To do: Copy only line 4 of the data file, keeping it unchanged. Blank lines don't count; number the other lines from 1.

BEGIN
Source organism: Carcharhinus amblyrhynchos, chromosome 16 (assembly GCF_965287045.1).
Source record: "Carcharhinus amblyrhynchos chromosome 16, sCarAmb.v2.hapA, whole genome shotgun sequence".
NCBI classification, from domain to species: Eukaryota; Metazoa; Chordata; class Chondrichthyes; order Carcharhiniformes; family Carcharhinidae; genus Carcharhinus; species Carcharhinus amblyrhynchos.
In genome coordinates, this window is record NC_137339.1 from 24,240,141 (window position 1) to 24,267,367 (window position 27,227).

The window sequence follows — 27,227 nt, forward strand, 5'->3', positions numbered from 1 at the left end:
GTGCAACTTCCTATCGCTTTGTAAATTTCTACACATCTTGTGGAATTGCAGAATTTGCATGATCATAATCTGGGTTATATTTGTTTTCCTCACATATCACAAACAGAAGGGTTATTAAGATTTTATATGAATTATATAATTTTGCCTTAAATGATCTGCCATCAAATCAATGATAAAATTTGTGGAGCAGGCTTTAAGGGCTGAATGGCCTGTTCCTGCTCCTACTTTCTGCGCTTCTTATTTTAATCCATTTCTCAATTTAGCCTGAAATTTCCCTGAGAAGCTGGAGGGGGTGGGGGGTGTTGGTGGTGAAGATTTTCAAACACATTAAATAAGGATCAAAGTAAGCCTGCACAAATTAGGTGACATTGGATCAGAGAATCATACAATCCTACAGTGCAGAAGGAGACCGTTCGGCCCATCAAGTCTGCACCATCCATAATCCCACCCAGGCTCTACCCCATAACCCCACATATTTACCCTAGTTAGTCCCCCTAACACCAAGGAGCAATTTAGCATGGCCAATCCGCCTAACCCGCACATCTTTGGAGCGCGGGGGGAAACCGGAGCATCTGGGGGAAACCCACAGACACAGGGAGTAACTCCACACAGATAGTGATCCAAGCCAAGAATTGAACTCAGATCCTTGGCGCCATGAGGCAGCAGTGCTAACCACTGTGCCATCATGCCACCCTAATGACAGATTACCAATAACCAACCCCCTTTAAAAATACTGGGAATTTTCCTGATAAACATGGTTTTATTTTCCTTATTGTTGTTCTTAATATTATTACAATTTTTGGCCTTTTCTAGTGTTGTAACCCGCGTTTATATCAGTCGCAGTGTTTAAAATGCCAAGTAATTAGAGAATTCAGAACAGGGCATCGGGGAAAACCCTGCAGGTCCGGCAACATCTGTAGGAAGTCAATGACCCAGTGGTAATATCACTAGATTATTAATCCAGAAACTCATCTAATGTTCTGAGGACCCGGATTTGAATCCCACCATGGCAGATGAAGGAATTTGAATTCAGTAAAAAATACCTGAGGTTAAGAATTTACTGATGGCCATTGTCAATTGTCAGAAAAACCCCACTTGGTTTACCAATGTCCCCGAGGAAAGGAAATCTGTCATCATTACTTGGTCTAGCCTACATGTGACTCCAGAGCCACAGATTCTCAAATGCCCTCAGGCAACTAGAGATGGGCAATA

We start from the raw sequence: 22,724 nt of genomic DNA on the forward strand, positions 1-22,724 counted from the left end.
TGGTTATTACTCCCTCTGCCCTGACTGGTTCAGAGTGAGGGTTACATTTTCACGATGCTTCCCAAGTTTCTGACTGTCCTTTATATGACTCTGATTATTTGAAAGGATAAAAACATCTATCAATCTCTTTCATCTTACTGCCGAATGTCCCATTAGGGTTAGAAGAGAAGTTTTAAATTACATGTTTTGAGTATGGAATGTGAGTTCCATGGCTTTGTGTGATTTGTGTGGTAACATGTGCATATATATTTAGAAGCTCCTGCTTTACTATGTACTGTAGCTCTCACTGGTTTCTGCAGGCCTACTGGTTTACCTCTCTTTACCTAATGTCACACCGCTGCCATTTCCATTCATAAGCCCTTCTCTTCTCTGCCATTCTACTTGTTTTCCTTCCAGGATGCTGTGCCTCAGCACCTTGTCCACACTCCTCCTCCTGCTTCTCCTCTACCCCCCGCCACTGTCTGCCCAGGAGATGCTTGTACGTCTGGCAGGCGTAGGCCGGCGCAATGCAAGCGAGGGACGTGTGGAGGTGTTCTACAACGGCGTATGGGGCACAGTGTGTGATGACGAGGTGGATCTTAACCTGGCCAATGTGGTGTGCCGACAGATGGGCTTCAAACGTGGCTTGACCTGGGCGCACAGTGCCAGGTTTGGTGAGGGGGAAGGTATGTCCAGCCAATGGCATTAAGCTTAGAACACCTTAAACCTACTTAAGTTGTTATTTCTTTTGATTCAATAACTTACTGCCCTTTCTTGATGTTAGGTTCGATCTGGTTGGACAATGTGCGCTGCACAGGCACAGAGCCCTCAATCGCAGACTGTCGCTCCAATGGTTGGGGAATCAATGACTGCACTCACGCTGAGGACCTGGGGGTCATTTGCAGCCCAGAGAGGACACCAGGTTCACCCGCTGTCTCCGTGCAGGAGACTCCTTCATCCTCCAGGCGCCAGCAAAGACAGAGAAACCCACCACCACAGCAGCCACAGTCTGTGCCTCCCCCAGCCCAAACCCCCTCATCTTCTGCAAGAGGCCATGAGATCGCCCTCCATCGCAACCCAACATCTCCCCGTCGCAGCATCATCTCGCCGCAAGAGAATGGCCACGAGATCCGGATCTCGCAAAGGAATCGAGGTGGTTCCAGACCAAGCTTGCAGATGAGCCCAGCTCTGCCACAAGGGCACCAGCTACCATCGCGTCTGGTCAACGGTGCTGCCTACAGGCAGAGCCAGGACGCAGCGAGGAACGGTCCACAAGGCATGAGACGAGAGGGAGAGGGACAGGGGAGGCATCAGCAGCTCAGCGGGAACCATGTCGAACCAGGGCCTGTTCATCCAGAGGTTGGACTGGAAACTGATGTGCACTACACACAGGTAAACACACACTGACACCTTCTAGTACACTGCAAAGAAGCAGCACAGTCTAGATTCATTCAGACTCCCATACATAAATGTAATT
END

In genome coordinates, this window is record NC_137339.1 from 24,240,141 (window position 1) to 24,267,367 (window position 27,227).